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Waxman: Justice Says Antitrust Laws Provide Little Help In PolicingNet Neutrality

According to Rep. Henry Waxman (D-Calif.), he has been told
by the Department of Justice that antitrust enforcement is not the best
way to enforce network neutrality, as some Republicans, including FCC
Commissioner Robert McDowell have argued.

At a network neutrality hearing Wednesday in the House
Communications Subcommittee, Waxman said his staffers had talked to Justice
Department officials, and had been told that although antitrust laws would be
"useful" if a cable company or phone company exercised market
power to stop a competitor from entering the market, "antitrust law
doesn't stop [them] from blocking Web sites or applications that don't pay
for access."

He said DOJ told him that favoring web sites that pay
"high fees" and degrading those that don't "is perfectly legal under
the antitrust laws," as long as the companies are not in direct
competition with the Web sites being degraded."

One of the key concerns about discrimination is cable
operators favoring their owned online services over competing Web sites,
which would appear to be under antitrust purview. But at the hearing none of
the three industry witnesses spoke up when Waxman asked if anyone
disagreed with that assessment, while two pro net neutrality reg witnesses
said they strongly agreed that antitrust regs were of little help.
One said they were good for merger reviews and that was about it, while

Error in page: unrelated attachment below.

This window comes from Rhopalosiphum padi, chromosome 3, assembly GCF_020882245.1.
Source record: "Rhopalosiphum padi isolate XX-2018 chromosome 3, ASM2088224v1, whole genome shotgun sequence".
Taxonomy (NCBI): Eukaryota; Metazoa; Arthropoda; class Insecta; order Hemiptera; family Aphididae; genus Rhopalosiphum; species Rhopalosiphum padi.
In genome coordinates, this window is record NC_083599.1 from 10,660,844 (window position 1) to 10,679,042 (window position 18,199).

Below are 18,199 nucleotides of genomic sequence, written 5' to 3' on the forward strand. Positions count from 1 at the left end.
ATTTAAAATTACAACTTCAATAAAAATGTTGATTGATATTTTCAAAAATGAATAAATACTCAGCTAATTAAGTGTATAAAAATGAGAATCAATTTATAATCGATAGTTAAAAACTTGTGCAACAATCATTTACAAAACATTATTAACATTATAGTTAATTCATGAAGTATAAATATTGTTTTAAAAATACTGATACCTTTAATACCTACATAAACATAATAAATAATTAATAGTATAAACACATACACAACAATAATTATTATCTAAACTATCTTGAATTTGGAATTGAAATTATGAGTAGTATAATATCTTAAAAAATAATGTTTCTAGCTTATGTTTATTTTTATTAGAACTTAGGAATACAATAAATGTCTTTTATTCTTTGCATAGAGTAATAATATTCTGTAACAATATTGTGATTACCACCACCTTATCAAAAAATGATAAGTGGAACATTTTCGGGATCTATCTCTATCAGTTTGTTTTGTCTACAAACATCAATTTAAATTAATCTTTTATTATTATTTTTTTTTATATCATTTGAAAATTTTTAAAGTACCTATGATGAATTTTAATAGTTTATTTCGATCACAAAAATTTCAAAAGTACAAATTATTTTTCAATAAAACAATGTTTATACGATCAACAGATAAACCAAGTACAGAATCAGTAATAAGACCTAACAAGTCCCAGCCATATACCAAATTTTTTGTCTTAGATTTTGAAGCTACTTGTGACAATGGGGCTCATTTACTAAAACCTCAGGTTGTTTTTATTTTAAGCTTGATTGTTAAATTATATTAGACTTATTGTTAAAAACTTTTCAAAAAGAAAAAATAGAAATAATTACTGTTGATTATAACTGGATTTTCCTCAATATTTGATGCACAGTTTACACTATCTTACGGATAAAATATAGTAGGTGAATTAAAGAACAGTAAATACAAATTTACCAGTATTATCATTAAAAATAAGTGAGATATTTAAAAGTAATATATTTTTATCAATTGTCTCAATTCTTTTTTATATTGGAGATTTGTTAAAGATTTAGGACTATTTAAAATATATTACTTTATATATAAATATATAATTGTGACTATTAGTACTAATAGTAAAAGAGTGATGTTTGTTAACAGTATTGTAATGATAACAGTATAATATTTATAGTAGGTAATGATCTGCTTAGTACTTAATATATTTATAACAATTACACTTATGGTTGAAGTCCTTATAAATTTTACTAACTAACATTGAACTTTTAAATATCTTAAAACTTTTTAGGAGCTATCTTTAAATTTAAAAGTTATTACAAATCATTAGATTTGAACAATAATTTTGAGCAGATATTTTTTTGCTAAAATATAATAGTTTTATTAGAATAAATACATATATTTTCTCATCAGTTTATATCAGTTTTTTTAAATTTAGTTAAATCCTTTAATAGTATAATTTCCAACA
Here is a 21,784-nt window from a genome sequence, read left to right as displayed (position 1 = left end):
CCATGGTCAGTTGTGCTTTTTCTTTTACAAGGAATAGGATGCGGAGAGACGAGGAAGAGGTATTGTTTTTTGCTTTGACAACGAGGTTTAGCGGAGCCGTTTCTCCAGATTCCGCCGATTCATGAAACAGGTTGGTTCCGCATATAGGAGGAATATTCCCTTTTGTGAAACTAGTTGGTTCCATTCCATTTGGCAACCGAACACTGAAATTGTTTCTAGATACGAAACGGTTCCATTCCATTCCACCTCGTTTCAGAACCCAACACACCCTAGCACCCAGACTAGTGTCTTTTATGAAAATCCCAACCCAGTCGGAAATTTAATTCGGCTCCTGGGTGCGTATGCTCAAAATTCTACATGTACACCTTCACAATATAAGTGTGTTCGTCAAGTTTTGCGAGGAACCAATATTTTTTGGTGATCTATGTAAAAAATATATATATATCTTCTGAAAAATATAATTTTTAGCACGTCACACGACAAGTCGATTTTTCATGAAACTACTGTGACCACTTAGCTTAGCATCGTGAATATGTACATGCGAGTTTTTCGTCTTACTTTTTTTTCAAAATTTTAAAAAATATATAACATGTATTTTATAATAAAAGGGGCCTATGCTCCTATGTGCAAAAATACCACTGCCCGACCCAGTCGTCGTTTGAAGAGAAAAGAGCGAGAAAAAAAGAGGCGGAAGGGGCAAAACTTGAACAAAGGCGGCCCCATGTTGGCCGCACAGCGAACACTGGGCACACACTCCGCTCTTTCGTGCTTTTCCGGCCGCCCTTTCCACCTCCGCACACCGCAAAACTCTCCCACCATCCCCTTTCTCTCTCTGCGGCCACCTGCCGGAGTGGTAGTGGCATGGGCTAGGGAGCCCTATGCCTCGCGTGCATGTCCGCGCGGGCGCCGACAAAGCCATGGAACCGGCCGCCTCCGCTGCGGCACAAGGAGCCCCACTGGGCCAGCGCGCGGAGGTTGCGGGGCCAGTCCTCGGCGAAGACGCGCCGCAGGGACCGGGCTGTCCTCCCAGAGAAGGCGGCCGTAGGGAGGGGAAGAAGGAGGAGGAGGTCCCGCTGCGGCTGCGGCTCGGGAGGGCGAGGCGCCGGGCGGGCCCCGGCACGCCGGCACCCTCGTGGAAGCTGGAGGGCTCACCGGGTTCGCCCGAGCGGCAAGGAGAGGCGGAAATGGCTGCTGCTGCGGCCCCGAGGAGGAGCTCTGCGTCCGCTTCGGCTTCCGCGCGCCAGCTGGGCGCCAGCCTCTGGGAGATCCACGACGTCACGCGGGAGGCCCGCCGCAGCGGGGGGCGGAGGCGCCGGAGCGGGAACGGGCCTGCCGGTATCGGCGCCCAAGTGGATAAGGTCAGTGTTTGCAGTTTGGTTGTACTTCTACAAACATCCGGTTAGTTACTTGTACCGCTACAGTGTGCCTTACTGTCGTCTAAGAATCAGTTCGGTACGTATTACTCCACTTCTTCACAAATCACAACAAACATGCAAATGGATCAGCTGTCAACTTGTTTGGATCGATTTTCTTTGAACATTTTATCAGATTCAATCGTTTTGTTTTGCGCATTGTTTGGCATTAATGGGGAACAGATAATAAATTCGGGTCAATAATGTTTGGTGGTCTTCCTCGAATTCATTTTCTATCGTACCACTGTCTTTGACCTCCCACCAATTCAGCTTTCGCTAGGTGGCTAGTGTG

another said "antitrust is really no remedy at all for consumers or

In his dissent from the net neutrality regs, one of
Commissioner Robert McDowell's arguments for the regs being unnecessary
was that antitrust and consumer protection laws already covered the issue.
"Both the Department of Justice and the Federal Trade Commission are well
equipped to cure any market ills."

Specifically, he pointed to the Sherman Act's prohibition on
conduct that would "lead to monopolization, which he said in the context of broadband
service would cover "(1) Exclusive dealing - for example, the only way a
consumer could obtain streaming video is from a broadband provider's preferred
partner site; (2) Refusals to deal (the other side of the exclusive dealing coin)
- i.e., if a cable company were to assert that the only way a content delivery
network could interconnect with it to stream unaffiliated video content to its
customers would be to pay $1 million/port/month, such action could constitute a
"constructive" refusal to deal if any other content delivery network could
deliver any other traffic for a $1,000/port/month price; and (3) Raising
rivals' costs - achieving essentially the same results using different

Contributing editor John Eggerton has been an editor and/or writer on media regulation, legislation and policy for over four decades, including covering the FCC, FTC, Congress, the major media trade associations, and the federal courts. In addition to Multichannel News and Broadcasting + Cable, his work has appeared in Radio World, TV Technology, TV Fax, This Week in Consumer Electronics, Variety and the Encyclopedia Britannica.